• Vol. 59: Biographies

    STATUS:    Research
    TRANSLATOR:    Dr. Beth Mortensen
    SOURCE TEXTS:    Moos 1956 edition
    For the avid Aquinas scholar, a wealth of knowledge about the Saint himself comes through the materials collected in these two volumes of Historical Documents.The first volume will contain the most authoritative and contemporary biographies of Aquinas, while the second volume will be a collection of papal documents referring to the Angelic Doctor. Diving into the historical context of Aquinas’ life brings the reader closer to understanding the man, Thomas, himself and the rich theological and philosophical insights he gave to the Church through his many writings.
  • Vol. 60: Papal Documents

    STATUS:    Research
    TRANSLATOR:    Dr. Beth Mortensen
    SOURCE TEXTS:    Moos 1956 edition
    For the avid Aquinas scholar, a wealth of knowledge about the Saint himself comes through the materials collected in these two volumes of Historical Documents.The first volume will contain the most authoritative and contemporary biographies of Aquinas, while the second volume will be a collection of papal documents referring to the Angelic Doctor. Diving into the historical context of Aquinas’ life brings the reader closer to understanding the man, Thomas, himself and the rich theological and philosophical insights he gave to the Church through his many writings.

MAJOR WORKS

Sentences Commentary (1-10)

The school of Aquinas’ deep¬†theological and philosophical thought begins here.

All the famous medieval scholastics, from John Duns Scotus to William of Ockham, wrote their own commentaries on Peter Lombard’s¬†Sentences.

Aquinas’ work is the equivalent of a doctoral dissertation that¬†prepared him to teach¬†theology in Paris and marked the beginning of his writing career.

Summa Contra Gentiles (11-12)

To make missionaries, Aquinas knew that his brethren needed to understand the faith.

As a kind of apologetic work, the Summa Contra Gentiles provides explanations for the faith with the intent of sharing that faith with others.

Spanning the goodness of creation to the mystery of the Trinity, Aquinas reveals those parts of theology that can be understood by human reason, and those which surpass reason.

Summa Theologiae (13-22)

Aquinas begins his famous Summa Theologiae by getting right to the heart of what every person longs to see: the face of God.

Spanning subjects as diverse as law and government, sacraments and liturgy, and psychology and ethics, Thomas Aquinas’ Summa Theologiae remains one of the great seminal works of theology and philosophy.

As his most well-known publication, one could say that if you haven’t read the Summa, you haven’t read Aquinas.

Disputed Questions (23-28)

Aquinas was not only a teacher, but a debater as well.

In the way of Socrates, Aquinas engaged with his students’ questions. As opposed to the¬†Summa Theologiae, however, the¬†Disputed Questions focus in on specific topics.

Explore Aquinas’ thoughts on epistemology, free will, the hypostatic union, and more in his many Disputed Questions.

SCRIPTURAL STIUDIES

Old Testament Commentaries (29-32)

Sacred scripture was Aquinas’ area of expertise.

Though he was an accomplished philosopher, Aquinas considered himself a Biblical scholar first and wrote on the Old Testament throughout his life.

Spanning the books of Psalms, Jeremiah, Job and more, these scriptural commentaries showcase Aquinas’ development as a writer and exegetical skill.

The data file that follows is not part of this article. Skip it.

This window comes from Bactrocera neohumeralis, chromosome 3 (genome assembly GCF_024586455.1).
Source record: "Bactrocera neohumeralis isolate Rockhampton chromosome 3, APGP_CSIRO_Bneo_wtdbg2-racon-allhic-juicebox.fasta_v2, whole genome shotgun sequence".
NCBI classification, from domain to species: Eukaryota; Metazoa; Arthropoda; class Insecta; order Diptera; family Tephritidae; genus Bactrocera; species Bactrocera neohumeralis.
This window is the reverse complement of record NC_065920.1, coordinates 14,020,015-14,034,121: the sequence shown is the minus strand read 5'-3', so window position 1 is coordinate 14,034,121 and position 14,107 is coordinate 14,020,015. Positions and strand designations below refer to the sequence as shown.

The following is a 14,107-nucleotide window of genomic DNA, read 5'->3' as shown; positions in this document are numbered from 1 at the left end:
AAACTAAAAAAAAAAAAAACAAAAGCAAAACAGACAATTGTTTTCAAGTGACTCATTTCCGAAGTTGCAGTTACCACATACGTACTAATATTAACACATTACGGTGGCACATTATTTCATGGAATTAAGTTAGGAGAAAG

Gospel Commentaries (33-36)

To delve into Aquinas’ thoughts on the Gospels, one need look no further than his commentaries on Matthew and John.

A great resource for pastors, seminarians, and the lay faithful, Aquinas synthesizes the thoughts of Aristotle and insights of the Church Fathers in his treatment of the Gospels.

Now in a full four volume set!

Pauline Commentaries (37-41)

“Any serious reader of St. Paul must know this commentary.” – Matthew Levering

Peering into Paul’s writings, Aquinas draws on the tradition of the Church Fathers to reveal the beauties of these saintly letters.

As an exercise of exegetical scholarship, Aquinas illuminates Paul’s treatment of grace and spiritual adoption for all readers in a manner worthy of the subject.

Catena Aurea (42-45)

Rooted in the Church Fathers, Aquinas synthesizes scripture and tradition in his gloss of the four Gospels.

Considering both Eastern and Latin Church Fathers, Aquinas’¬†Catena Aurea provides a unified and unique aid to scripture study for the modern Christian.

As a true teacher, Aquinas displays the thought of the Fathers with clarity and provides an enriching guide to reading the Gospels.

EXTENDED WORKS

Aristotle Commentaries (46-53)

A learner as well as a teacher, Aquinas’ study of Aristotle inspired an integrated Catholic philosophy.

Fleshing out many Aristotelian ideas for the Catholic reader, Aquinas considers where this philosopher’s work might be helpful for the faithful’s conception of the world.

From politics to potency and metaphysics, Aquinas showcases the intersection between faith and reason.

Other Commentaries (54)

Eager to discover, Aquinas’ own studies included the writings of Boethius, Pseudo-Dionysius, and the realm of Neo-Platonic thought.

Always one to consider and question, Aquinas’ dialogues between Aristotelian thought and Neo-Platonic ideas enlighten readers as to their philosophical distinctions.

In a true scholarly spirit, this saint’s extensive commentaries reveal his desire to learn and grapple with reality.

Opuscula (55-58)

A kind of Summa Theologiae for beginners, Aquinas writes his “little works” for the new reader.

Touching on a variety of subject matter, each of Aquinas’ Opuscula relay his keen sense of humor and interest in the wide-ranging topics of his day.

Certainly a man in contact with the world around him, Aquinas’ writings reveal the concerns and questions of his own contemporaries, explaining matters of faith, philosophy, liturgy in easy-to-understand terms.

Historical Documents (59-60)

For more information on Aquinas himself, consult the papal documents and biographies written in light of Aquinas’ teachings and his person.

For the avid Aquinas scholar, these sources are a valuable means of deepening one’s understanding of Aquinas outside of his own works.